On this trail, the buck had access to much better food and water supply. The terrain was such that you could smell anything on the wind for 300 yards in any direction. And the cover and vegetation on his route was placed exactly where you would NEVER think a big buck might hide.
My conclusion – this was one smart animal.
In the VA Claims Process, there are two types of “deer”: there is the ‘herd’, and then there are the Smart Bucks.
The “herd” is out there using over-worked (and sometimes barely competent) VSOs. They are sending in volumes of unhelpful information. They are arguing with the VA over things that don’t really matter.
The Smart Bucks are doing things very, very different in their VA Claims.
The last couple of years, I have hunted a part of the Ouachita mountains that appear pretty popular. For the first 100 yards into the woods, there are signs of hunters – trampled underbrush, trash, trees scarred from stands, etc.
But I have done 2 things different to get to the BIG deer – I went deeper into the woods and I went out on days nobody in their right minds would….on days when it was pouring rain.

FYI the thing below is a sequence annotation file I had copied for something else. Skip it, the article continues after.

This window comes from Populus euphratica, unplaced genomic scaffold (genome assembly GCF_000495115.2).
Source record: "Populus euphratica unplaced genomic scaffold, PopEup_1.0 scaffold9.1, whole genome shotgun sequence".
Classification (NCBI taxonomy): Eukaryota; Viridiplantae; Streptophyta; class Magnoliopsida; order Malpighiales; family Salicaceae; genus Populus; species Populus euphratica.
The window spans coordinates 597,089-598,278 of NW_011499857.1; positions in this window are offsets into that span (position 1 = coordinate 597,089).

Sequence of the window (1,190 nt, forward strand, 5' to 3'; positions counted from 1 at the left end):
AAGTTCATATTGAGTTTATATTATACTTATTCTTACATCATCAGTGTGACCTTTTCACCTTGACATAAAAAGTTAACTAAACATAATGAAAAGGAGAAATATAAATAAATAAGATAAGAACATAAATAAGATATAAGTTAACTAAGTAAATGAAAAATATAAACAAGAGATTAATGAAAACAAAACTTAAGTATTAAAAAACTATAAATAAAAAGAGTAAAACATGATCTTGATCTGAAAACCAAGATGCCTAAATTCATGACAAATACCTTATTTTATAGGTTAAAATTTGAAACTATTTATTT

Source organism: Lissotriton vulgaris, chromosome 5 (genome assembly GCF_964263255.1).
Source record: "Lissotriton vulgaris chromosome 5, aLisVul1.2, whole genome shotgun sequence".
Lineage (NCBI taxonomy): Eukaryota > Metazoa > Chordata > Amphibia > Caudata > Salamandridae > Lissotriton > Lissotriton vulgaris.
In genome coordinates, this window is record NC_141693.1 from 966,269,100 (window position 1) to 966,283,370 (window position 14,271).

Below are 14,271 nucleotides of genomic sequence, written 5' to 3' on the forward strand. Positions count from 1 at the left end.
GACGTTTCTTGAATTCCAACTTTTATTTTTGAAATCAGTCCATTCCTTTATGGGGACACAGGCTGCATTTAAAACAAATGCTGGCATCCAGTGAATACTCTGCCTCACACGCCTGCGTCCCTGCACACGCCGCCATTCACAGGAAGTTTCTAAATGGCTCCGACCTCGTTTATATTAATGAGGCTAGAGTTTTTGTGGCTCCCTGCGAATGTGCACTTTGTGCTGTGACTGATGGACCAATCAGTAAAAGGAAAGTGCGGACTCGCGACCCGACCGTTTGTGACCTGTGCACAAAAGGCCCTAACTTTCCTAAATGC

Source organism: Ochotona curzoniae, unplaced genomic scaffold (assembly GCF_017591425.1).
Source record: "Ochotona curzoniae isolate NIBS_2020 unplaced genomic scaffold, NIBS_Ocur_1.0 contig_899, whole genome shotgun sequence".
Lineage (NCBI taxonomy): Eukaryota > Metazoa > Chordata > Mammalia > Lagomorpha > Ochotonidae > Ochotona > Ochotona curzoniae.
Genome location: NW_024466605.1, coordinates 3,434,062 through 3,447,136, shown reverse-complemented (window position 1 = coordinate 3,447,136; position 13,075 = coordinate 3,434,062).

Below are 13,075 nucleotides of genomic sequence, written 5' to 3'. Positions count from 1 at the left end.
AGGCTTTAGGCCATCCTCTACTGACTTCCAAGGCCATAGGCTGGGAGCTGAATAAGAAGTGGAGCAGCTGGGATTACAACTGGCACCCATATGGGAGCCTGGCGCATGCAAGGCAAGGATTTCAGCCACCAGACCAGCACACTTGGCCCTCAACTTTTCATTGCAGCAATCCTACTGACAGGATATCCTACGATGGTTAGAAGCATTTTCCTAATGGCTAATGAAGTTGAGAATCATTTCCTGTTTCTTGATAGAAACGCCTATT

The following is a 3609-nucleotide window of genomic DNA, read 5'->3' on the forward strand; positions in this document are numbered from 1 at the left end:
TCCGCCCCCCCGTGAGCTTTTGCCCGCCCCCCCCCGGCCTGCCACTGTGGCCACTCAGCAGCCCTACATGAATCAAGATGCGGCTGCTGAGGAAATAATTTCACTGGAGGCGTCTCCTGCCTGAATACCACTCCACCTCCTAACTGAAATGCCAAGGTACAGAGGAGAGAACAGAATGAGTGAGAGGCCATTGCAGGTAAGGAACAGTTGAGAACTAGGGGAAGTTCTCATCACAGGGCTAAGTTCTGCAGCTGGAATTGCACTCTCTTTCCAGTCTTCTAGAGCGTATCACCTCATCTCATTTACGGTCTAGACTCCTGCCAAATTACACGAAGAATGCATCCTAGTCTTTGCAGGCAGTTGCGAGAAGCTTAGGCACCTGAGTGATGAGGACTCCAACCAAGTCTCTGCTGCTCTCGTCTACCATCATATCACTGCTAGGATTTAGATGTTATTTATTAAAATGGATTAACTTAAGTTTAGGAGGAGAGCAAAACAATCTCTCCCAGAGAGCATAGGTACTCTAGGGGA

In other words, I did something very, very different than all the other hunters.
That is what the Smart Bucks out there do in the VA Claims Process, too – they do things just a little bit different than the herd.
Here are some of the things that the Smart Bucks are doing – to great success – to get out of the VA Claims Process:
* They use as many of the 5 Paths to Service Connection as they can.
* They know the Secret to Proving their VA Claim – and they ditched that damn 21-4138!
* They “get” the VA Claims Process – what it ACTUALLY is, as opposed to what folks have been saying it is for years.
The goal of the Veterans Law Blog is to teach Veterans to become the “Smart Buck”. Here are some of the resources that we provide:
* For 7 years, I have published the Veterans Law Blog – over 600 posts appear in this blog. Get the latest VA Claims Process information by having me send you the Veterans Law Blog – FREE – by email.
* After looking at HUNDREDS – if not thousands – of VA Claims files and Veterans claims, I have come up with 8 Steps that you can follow to Improve Your Own VA Claim.
* Throughout this post, I have mentioned several Veterans Law Guidebooks – I have published 10 books and have 12 more in various stages of preparation for publication. The best place to start is to get a copy of the Veterans Law Basic Field Manual package.
* Learn how to file your VA Claim. In this hour long training video, loaded with workbooks and tips, you’ll learn how to file your VA Claim – the right way – the first time.
And I’ve got more coming…so stay tuned!
Oh, and if you are a hunter, I’d love to hear from you.
Send me your pictures with your favorite “trophy”, and I’ll post the best photos on the Veterans Law Blog Facebook page!